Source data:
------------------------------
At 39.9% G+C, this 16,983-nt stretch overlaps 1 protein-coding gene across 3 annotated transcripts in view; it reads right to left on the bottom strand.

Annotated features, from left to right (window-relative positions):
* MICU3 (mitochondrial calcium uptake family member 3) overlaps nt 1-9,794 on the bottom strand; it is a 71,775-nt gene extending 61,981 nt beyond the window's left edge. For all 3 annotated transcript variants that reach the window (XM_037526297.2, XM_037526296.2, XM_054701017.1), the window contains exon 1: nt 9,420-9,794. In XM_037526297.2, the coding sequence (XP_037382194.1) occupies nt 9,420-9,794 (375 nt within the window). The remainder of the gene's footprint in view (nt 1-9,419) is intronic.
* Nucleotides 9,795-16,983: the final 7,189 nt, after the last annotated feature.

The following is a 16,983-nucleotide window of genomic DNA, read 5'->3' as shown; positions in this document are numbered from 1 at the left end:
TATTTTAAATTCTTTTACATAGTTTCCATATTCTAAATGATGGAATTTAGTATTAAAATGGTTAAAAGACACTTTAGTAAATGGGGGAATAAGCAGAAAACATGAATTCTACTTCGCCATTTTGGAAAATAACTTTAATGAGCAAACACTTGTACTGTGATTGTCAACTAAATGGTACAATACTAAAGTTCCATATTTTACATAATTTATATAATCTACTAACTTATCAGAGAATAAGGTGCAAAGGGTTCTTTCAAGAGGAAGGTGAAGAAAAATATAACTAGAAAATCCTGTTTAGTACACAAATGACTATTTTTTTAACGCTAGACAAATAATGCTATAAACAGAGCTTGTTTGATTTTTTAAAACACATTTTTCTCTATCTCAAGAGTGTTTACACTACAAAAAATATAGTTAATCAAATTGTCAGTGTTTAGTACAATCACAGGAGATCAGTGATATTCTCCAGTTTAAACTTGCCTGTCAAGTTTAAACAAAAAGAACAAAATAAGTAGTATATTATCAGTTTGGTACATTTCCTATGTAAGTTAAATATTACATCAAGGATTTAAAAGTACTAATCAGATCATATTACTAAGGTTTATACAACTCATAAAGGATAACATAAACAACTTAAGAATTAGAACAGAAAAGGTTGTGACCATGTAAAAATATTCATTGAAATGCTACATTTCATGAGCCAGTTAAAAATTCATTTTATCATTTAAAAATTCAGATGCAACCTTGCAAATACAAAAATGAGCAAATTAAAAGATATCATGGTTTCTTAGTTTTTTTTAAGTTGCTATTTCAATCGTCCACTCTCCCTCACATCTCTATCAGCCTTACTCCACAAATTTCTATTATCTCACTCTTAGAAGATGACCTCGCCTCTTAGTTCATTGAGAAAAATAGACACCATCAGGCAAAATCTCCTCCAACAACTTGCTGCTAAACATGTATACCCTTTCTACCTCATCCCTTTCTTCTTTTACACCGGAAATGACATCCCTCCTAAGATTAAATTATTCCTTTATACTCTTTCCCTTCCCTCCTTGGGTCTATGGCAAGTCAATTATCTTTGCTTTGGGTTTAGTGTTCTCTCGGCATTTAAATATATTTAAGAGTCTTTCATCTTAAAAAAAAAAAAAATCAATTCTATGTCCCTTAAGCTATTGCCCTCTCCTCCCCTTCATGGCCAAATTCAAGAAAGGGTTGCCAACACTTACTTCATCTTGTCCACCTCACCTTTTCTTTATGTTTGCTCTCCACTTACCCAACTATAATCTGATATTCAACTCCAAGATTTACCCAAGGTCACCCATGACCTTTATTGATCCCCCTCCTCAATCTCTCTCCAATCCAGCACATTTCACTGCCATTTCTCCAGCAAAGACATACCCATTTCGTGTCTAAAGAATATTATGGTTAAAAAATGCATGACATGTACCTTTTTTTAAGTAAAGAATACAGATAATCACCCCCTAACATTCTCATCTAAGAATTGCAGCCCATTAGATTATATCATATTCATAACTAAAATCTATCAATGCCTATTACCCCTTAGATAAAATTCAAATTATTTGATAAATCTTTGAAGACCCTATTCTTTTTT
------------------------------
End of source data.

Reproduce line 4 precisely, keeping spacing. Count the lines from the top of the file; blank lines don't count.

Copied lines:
* Nucleotides 9,795-16,983: the final 7,189 nt, after the last annotated feature.